Canada is a North American country consisting of ten provinces and three territories. Located in the northern part of the continent, it extends from the Atlantic Ocean in the east to the Pacific Ocean in the west, and northward into the Arctic Ocean...


As of 2008, even after many years as a classic "blue" state that usually supports Democratic presidential candidates, Vermont has voted for more Republican presidential nominees than any other state. From 1856
United States presidential election, 1856
The United States presidential election of 1856 was an unusually heated contest that led to the election of James Buchanan, the ambassador to the United Kingdom. Republican candidate John C. Frémont condemned the Kansas–Nebraska Act and crusaded against the expansion of slavery, while Democrat...

 through 1960
United States presidential election, 1960
The United States presidential election of 1960 was the 44th American presidential election, held on November 8, 1960, for the term beginning January 20, 1961, and ending January 20, 1965. The incumbent president, Republican Dwight D. Eisenhower, was not eligible to run again. The Republican Party...

, Vermont gave the state's electoral votes to the Republican Party nominee in every presidential election. No other state has voted so many times in a row for major candidates of the same political party. Maine also held a similar political record. From 1856 through 1960, Maine voted for the Republican candidate in every presidential election but one (in 1912, the state gave Democrat Woodrow Wilson
Woodrow Wilson
Thomas Woodrow Wilson was the 28th President of the United States, from 1913 to 1921. A leader of the Progressive Movement, he served as President of Princeton University from 1902 to 1910, and then as the Governor of New Jersey from 1911 to 1913...

 a plurality with 39.43% of the vote). Another state that had been reliably Republican for a very long time up to 1936 was Pennsylvania
The Commonwealth of Pennsylvania is a U.S. state that is located in the Northeastern and Mid-Atlantic regions of the United States. The state borders Delaware and Maryland to the south, West Virginia to the southwest, Ohio to the west, New York and Ontario, Canada, to the north, and New Jersey to...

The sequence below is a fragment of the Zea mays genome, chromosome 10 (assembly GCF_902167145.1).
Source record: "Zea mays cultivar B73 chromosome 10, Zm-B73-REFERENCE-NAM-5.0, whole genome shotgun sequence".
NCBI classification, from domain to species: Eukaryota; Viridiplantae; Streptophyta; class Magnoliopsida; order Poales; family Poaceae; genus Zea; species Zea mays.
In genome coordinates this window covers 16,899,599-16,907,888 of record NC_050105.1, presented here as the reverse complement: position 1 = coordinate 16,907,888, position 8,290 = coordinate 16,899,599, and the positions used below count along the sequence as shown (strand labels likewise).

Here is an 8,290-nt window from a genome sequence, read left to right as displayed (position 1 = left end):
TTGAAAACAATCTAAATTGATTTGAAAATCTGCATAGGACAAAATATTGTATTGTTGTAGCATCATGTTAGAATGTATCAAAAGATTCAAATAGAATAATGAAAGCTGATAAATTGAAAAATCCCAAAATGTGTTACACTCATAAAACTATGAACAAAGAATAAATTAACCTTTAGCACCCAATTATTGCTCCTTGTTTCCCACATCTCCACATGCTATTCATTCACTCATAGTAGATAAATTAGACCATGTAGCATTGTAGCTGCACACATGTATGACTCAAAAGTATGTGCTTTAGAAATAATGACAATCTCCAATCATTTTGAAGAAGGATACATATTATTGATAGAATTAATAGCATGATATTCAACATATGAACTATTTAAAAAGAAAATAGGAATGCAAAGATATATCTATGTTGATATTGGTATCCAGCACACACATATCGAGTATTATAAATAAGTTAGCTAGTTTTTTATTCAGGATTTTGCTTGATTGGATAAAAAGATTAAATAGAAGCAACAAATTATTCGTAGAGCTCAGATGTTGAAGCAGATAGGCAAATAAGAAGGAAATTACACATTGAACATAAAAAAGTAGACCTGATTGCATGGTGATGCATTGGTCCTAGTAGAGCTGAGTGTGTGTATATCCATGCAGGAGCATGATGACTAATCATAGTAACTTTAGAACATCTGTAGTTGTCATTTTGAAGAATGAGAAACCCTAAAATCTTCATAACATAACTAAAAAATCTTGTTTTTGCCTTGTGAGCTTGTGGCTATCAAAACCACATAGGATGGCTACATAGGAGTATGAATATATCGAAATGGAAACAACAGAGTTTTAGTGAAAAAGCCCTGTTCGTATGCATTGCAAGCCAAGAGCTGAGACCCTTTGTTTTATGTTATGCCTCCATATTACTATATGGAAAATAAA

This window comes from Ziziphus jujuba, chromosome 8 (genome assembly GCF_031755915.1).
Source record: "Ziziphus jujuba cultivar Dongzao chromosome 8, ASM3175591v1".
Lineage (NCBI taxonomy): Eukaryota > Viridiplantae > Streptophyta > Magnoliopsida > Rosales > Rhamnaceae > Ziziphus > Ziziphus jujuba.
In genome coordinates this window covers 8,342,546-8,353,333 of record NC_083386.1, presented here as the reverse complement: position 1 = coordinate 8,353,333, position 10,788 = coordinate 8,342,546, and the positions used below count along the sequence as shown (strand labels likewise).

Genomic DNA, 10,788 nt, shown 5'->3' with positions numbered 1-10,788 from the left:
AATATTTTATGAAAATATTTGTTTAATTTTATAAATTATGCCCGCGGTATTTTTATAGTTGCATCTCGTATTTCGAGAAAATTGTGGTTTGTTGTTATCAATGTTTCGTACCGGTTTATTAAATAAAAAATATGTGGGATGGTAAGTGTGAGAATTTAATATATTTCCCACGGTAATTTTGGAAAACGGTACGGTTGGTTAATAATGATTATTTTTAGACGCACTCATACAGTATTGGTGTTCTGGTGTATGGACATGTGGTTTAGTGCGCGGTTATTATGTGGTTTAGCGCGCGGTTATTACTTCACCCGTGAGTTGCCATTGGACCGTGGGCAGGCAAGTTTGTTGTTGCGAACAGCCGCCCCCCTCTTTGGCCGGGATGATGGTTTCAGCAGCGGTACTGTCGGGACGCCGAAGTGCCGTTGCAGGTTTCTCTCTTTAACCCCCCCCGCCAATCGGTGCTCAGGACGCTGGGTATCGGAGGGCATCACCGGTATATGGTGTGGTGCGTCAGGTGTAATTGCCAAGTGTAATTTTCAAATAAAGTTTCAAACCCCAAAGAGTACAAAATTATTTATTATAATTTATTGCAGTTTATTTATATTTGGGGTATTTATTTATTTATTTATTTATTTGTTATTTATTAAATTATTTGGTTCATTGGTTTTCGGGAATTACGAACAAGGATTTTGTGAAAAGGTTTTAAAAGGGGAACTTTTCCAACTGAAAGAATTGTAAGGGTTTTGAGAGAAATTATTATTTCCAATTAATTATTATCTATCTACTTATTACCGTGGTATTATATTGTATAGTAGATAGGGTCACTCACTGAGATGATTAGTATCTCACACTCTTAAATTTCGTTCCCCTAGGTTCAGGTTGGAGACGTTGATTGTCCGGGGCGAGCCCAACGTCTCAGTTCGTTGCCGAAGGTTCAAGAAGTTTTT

. Roosevelt was the first Democrat to carry Pennsylvania since "favorite son" James Buchanan
James Buchanan
James Buchanan, Jr. was the 15th President of the United States . He is the only president from Pennsylvania, the only president who remained a lifelong bachelor and the last to be born in the 18th century....

 did so in 1856.

Source (Popular Vote):

Source (Electoral Vote):

Results by state


Franklin Roosevelt
Alfred Landon
William Lemke
Other State Total
State electoral
# % electoral
# % electoral
# % electoral
# % electoral
Alabama 11 238,136 86.4 11 35,358 12.8
551 0.2
1,639 0.6
275,244 AL
Arizona 3 86,722 69.9 3 33,433 26.9
3,307 2.7
701 0.6
124,163 AZ
Arkansas 9 146,765 81.8 9 32,039 17.9
4 0.0
615 0.3
179,423 AR
California 22 1,766,836 67.0 22 836,431 31.7
not on ballot 35,615 1.4
2,638,882 CA
Colorado 6 295,021 60.4 6 181,267 37.1
9,962 2.0
2,434 0.5
488,684 CO
Connecticut 8 382,129 55.3 8 278,685 40.4
21,805 3.2
8,104 1.2
690,723 CT
Delaware 3 69,702 54.6 3 57,236 44.9
442 0.4
223 0.2
127,603 DE
Florida 7 249,117 76.1 7 78,248 23.9
not on ballot 327,365 FL
Georgia 12 255,364 87.1 12 36,942 12.6
141 0.1
728 0.3
293,175 GA
Idaho 4 125,683 63.0 4 66,256 33.2
7,678 3.9
not on ballot 199,617 ID
Illinois 29 2,282,999 57.7 29 1,570,393 39.7
89,439 2.3
13,691 0.4
3,956,522 IL
Indiana 14 934,974 56.6 14 691,570 41.9